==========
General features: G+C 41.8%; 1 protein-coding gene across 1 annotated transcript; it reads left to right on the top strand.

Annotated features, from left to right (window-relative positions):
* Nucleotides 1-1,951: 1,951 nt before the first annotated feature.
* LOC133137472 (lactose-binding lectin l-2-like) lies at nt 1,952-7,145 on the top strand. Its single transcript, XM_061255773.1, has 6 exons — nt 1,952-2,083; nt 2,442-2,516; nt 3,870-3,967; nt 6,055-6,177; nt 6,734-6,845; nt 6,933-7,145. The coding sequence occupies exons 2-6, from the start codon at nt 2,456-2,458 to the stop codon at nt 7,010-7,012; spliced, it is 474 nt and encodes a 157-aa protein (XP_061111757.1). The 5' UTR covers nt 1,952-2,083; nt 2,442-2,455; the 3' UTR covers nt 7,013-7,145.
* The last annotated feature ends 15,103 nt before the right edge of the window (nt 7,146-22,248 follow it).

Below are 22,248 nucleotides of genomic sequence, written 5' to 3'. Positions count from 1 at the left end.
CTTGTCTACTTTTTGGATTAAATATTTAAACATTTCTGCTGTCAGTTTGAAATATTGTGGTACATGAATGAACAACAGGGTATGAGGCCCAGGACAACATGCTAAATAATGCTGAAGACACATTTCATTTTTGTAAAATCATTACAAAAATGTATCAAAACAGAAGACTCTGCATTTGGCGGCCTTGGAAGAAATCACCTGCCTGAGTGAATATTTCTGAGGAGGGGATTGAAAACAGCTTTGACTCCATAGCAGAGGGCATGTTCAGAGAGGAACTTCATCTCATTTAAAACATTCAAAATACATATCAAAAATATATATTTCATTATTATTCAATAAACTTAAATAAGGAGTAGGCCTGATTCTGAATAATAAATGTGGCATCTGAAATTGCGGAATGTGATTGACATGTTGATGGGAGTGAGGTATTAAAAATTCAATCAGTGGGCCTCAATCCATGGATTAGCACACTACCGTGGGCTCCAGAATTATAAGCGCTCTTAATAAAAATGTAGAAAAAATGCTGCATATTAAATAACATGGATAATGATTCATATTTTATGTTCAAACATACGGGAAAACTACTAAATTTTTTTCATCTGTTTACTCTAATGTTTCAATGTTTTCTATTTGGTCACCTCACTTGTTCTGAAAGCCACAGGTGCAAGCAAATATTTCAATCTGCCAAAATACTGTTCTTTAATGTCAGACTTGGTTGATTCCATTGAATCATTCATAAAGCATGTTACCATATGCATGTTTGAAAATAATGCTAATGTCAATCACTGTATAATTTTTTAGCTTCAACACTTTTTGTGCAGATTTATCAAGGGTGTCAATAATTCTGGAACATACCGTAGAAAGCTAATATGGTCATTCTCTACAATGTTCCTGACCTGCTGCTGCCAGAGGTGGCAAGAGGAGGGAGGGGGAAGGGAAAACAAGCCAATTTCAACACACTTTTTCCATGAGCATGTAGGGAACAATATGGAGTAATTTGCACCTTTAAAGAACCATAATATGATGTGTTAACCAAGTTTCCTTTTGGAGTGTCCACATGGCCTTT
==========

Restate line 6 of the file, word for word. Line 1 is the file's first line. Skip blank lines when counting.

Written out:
Below are 22,248 nucleotides of genomic sequence, written 5' to 3'. Positions count from 1 at the left end.